ICYMI: Procter & Gamble and Tribeca Collaborate

ICYMI: Procter & Gamble and Tribeca Collaborate

ICYMI: Procter & Gamble and Tribeca Collaborate

 Procter & Gamble once again comes together with Tribeca Studios and its partners to give a platform to Black creators at Tribeca Festival as part of its Juneteenth program. This year, the festival will debut eight original films from Black creatives and filmmakers. These films are the latest demonstration of P&G’s commitment to Widen the Screen, intended to improve the portrayal of Black life on screen and expand inclusion efforts for Black creators behind the camera in order to challenge expectations and remove limiting stereotypes.

The debut of 8:46 Films

Premiering at Tribeca Festival on Friday June 18th, 8:46 Films is a collaboration with SATURDAY MORNING, a collective of Black creative executives, Tribeca Studios and Procter & Gamble. The four films are influenced by the length of time it took for George Floyd’s life to change the world. Filmmakers Zoey Martinson, Camrus Johnson, Gibrey Allen and Marshall Tyler were inspired to take 8 minutes and 46 seconds to tell stories of joy, love, and resilience, fuel the creativity that has always upheld the Black community in the darkest times, and build a legacy of hope.

The return of Queen Collective

Queen Collective, P&G’s signature multicultural talent development initiative in partnership with Queen Latifah, Flavor Unit Entertainment, and Tribeca Studios, continues to accelerate gender and racial equality behind the camera, by opening doors to the next generation of up-and-coming Black women directors, as it returns to the Tribeca Festival for a third year.

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The mentoring and talent development program is designed to give women filmmakers of color a platform to share important stories from their unique perspective with the aim of expanding the creative pipeline for Black female creators.  Created by four diverse young female directors including Arielle Knight, Tina Charles, Cai Thomas, Haimy Assefa, and premiering at Tribeca on Thursday June 17th, these unique documentaries shine a light on important issues directly impacting the black community such as health care, bias and discrimination.

“Less than 6 percent of writers, directors and producers of US films are Black and less than 10 percent of commercials and movies are created by women leading to a lack of diversity and accurate representation of Black people and women of color. Through programs like the Queen Collective and 8:46 we are using our convening power to address the need to increase diversity in the creative pipeline,” said Marc Pritchard, P&G Chief Brand Officer. “For years we have used our voice as a leading advertiser to highlight bias and shine a light on systemic issues of inequality. We will continue using our voice as a force for good and force for growth to provide empathy and action to drive lasting change.”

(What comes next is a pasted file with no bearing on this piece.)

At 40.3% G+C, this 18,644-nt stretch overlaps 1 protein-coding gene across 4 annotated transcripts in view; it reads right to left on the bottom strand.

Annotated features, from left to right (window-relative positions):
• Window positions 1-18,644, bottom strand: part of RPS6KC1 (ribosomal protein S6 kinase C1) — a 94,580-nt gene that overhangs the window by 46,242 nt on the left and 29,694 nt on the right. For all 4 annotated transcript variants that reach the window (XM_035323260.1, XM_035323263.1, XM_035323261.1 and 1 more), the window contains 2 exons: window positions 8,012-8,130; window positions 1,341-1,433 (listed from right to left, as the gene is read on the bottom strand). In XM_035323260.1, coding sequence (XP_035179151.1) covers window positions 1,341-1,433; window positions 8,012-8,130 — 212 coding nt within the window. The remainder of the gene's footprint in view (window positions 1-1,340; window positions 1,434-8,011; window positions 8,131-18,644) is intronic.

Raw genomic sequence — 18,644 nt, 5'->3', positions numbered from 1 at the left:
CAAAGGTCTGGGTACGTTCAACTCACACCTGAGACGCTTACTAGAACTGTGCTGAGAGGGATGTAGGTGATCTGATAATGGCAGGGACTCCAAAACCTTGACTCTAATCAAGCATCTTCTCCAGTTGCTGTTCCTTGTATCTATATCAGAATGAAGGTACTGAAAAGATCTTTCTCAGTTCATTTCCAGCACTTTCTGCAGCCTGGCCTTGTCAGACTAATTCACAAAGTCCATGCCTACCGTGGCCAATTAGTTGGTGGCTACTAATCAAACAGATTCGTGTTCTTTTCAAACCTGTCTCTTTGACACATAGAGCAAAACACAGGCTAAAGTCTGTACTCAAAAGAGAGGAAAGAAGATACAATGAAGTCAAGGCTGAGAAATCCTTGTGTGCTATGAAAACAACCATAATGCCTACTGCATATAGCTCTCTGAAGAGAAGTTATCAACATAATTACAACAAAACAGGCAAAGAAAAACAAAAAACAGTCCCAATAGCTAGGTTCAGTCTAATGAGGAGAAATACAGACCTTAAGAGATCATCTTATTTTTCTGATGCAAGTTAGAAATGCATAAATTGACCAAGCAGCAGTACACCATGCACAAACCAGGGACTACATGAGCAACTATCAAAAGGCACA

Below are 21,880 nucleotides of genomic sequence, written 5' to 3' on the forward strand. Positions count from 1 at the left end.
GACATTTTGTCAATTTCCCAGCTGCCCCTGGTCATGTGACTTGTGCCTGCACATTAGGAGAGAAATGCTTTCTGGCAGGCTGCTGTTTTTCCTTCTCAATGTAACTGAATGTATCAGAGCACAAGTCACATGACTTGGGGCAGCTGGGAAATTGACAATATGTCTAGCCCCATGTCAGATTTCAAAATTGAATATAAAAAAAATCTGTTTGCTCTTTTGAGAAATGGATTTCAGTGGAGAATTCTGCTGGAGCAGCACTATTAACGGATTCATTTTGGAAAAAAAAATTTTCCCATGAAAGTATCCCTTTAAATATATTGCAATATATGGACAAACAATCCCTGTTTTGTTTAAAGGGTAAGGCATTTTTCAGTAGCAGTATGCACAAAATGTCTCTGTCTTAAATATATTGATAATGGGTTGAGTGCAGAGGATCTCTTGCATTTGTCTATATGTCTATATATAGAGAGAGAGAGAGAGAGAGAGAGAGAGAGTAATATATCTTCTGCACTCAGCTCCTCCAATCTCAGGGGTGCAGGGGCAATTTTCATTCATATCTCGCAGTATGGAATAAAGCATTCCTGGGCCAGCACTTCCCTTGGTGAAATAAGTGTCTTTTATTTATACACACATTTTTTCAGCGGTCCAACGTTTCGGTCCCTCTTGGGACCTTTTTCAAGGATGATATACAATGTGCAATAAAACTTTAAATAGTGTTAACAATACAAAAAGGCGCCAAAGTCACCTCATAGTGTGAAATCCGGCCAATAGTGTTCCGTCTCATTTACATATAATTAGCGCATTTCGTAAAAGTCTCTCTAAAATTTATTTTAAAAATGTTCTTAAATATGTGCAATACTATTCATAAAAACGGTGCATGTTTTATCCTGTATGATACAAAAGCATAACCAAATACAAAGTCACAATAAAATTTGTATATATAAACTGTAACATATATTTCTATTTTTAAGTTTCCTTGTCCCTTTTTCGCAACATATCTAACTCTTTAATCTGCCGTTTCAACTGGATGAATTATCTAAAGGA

“BET is committed to moving the racial and gender equity mission forward by shifting perceptions through content, so we couldn’t be more proud to be the home of the Queen Collective films, and to be forging new connections with female filmmakers of color,” said Tavia Pitts, Head of BET HER, Vice President of Ad Sales. “The future of the media industry is predicated on our ability to minimize the barriers for entry for diverse creatives, and that has never been more important than now.”

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“Queen Collective is a crucial program supporting diverse voices in film and empowering women filmmakers of color to tell stories that evoke change and unite and heal communities, whilst 8:46 Films are an opportunity to celebrate positive, uplifting affirmative stories that show the richness and beauty of Black life,” said Paula Weinstein, Tribeca Studio’s Chief Content Officer. “We are so proud to share the work of these amazing filmmakers as part of Tribeca’s Juneteenth Programming. These powerful stories stand shoulder to shoulder in a fight against discrimination, injustices, and bias—they needed to be told, they needed to be told now and they needed to be told by Black creators. I hope that we all learn, share and grow from them.”

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